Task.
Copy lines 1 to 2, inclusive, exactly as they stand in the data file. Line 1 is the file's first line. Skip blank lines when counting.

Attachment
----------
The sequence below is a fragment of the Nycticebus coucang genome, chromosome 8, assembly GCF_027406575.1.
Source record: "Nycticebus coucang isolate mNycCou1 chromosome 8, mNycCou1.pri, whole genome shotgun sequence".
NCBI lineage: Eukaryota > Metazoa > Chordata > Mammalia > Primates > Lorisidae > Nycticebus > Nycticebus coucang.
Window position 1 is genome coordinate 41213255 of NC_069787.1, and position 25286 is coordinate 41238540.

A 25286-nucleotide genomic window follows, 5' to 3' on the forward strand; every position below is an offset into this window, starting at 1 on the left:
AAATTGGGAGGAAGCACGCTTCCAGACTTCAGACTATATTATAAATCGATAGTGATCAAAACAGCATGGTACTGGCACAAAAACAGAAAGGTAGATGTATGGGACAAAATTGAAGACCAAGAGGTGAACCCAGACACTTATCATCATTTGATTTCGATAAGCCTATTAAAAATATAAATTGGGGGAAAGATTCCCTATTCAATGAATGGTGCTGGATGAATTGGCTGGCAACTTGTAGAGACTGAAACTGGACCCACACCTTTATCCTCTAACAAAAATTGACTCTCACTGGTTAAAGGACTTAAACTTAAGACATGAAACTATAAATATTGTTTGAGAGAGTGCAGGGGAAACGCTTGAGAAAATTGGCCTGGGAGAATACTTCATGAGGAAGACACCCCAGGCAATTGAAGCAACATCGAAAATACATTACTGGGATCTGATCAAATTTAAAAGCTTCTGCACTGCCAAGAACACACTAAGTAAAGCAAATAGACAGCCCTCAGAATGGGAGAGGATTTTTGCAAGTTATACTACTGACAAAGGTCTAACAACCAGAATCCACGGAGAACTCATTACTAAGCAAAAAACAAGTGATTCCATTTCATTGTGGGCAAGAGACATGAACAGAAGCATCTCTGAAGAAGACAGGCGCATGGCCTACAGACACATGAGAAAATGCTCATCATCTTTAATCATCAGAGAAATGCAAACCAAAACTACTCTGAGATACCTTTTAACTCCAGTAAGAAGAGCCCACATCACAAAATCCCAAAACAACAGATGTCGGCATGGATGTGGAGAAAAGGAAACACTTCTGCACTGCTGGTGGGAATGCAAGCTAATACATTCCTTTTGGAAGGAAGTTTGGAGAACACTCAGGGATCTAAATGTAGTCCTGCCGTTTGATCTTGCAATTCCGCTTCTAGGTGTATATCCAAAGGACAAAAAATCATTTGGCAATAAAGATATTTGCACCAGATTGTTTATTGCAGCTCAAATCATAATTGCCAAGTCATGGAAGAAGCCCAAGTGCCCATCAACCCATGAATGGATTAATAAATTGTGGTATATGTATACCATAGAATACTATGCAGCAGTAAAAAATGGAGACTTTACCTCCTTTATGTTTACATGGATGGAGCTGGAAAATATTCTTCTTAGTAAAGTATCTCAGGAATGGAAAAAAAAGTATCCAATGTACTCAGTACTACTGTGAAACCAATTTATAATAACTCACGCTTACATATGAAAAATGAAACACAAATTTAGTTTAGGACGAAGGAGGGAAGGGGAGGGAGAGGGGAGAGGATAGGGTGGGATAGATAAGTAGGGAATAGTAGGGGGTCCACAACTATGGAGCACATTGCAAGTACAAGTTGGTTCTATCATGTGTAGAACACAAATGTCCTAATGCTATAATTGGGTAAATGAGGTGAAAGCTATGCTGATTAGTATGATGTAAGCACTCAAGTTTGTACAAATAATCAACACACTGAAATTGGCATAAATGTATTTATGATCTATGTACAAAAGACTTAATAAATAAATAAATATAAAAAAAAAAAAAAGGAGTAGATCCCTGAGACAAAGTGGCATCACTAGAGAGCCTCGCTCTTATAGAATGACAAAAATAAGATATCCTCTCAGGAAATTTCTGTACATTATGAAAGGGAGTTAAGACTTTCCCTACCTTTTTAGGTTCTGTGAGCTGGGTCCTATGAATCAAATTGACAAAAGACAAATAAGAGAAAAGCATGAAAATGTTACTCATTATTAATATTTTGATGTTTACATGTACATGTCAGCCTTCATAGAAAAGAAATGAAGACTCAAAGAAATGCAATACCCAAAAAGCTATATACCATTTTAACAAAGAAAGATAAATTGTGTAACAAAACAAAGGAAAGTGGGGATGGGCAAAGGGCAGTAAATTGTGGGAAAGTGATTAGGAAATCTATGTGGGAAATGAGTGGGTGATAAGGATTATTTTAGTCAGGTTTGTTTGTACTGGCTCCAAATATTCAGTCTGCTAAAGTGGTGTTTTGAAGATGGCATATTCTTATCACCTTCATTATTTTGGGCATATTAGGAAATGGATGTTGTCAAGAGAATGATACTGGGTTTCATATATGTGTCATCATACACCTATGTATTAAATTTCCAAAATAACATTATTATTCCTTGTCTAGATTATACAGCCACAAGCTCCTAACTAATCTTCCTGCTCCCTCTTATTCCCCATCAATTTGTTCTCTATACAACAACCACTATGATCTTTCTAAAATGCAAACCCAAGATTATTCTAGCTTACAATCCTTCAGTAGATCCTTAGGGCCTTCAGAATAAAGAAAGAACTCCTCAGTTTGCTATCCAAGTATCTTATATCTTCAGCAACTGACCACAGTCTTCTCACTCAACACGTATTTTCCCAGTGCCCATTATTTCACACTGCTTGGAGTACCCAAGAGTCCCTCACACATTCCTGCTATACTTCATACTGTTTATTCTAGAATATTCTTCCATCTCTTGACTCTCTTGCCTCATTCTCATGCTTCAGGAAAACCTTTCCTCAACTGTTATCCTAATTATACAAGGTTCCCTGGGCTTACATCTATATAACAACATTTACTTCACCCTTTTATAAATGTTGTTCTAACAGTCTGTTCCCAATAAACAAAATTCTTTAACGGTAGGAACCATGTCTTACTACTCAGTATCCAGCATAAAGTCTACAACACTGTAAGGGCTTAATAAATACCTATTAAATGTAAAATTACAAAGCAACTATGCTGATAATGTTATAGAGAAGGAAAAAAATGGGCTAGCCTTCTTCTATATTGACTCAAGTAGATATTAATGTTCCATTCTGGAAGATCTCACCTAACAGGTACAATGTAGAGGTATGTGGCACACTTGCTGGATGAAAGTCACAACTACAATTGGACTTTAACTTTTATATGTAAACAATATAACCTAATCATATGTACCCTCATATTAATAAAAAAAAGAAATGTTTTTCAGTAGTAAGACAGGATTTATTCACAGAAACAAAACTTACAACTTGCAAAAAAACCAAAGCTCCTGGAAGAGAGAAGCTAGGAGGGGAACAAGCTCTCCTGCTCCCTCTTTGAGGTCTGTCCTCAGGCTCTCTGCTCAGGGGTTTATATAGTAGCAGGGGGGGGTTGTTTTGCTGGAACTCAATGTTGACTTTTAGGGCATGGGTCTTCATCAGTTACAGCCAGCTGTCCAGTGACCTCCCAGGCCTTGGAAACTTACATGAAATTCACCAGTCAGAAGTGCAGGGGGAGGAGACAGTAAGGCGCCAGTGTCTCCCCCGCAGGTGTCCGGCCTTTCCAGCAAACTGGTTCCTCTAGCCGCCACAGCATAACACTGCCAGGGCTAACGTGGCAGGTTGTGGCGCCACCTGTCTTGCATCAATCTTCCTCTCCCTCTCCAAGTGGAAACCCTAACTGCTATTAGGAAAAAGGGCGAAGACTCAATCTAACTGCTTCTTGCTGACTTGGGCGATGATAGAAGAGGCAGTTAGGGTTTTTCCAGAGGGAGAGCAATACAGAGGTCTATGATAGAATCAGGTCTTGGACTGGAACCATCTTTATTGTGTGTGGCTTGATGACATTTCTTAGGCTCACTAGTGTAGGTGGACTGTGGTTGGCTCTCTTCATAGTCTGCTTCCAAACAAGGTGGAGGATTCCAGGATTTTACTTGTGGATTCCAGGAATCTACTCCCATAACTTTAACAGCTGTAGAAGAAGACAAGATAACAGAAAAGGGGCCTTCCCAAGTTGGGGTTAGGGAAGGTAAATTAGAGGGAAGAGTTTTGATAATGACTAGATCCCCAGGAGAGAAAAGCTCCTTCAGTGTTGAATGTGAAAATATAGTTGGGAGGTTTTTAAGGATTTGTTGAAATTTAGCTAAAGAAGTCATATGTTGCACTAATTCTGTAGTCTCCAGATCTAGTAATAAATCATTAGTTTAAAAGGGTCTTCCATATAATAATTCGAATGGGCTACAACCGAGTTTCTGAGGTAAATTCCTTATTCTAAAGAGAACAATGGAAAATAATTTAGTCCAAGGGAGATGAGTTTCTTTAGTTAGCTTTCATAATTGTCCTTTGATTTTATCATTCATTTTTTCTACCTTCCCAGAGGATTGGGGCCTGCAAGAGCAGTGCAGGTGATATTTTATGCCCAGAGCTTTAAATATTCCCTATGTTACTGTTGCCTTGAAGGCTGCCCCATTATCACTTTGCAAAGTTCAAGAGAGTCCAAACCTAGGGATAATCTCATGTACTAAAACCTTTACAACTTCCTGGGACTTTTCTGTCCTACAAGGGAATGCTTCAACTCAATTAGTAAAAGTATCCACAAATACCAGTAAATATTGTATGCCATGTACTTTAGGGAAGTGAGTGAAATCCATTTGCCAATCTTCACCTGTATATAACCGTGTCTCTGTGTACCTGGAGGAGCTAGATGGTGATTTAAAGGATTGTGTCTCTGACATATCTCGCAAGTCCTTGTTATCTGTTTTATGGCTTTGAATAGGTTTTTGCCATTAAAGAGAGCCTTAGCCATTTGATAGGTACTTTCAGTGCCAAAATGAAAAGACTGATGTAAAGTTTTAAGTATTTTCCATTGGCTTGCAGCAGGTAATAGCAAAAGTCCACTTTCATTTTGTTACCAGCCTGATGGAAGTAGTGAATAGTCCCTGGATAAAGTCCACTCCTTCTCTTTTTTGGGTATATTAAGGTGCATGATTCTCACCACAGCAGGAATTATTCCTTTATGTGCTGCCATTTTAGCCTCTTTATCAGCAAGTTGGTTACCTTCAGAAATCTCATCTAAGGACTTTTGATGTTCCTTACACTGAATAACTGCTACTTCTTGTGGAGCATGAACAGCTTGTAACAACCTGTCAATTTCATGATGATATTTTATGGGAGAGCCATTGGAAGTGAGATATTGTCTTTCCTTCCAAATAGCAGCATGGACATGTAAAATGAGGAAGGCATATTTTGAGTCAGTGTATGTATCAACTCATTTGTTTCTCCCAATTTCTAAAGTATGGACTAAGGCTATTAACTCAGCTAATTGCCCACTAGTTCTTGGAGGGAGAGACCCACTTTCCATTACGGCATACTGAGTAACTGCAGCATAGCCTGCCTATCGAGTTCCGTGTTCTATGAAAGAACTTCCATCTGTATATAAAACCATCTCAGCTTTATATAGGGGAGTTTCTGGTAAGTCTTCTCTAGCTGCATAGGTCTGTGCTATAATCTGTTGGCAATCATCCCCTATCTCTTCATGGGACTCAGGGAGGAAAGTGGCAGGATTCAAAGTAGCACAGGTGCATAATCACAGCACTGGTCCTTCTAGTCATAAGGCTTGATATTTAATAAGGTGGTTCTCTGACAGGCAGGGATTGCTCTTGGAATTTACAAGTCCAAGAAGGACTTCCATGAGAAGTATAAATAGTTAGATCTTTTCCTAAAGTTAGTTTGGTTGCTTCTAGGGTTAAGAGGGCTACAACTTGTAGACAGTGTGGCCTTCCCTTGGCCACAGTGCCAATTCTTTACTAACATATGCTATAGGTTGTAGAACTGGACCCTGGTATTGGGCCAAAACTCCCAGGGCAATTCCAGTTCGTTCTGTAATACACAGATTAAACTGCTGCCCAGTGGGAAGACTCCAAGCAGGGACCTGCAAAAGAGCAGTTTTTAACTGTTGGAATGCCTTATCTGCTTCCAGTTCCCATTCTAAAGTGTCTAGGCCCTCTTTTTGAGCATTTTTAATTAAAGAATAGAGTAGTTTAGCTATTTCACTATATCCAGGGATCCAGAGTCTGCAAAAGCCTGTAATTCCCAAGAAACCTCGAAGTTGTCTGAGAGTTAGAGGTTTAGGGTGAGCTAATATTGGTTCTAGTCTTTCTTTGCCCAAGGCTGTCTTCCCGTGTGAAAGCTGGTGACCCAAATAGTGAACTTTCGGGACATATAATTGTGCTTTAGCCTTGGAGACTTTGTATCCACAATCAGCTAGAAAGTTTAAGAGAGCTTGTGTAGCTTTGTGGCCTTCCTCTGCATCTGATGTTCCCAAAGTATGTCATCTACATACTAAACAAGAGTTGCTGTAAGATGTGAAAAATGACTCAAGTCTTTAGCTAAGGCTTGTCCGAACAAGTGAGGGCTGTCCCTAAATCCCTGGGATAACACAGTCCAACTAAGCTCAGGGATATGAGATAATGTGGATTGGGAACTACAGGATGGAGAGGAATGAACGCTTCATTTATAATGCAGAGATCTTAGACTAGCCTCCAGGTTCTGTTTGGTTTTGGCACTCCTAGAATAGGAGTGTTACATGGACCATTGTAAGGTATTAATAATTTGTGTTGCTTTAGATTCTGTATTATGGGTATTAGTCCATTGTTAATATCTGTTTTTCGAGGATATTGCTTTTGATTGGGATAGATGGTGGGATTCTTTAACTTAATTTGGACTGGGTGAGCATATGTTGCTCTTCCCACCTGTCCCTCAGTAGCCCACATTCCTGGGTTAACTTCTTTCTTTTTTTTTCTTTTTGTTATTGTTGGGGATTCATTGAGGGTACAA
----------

The sequence below is a fragment of the Nycticebus coucang genome, chromosome 8, assembly GCF_027406575.1.
Source record: "Nycticebus coucang isolate mNycCou1 chromosome 8, mNycCou1.pri, whole genome shotgun sequence".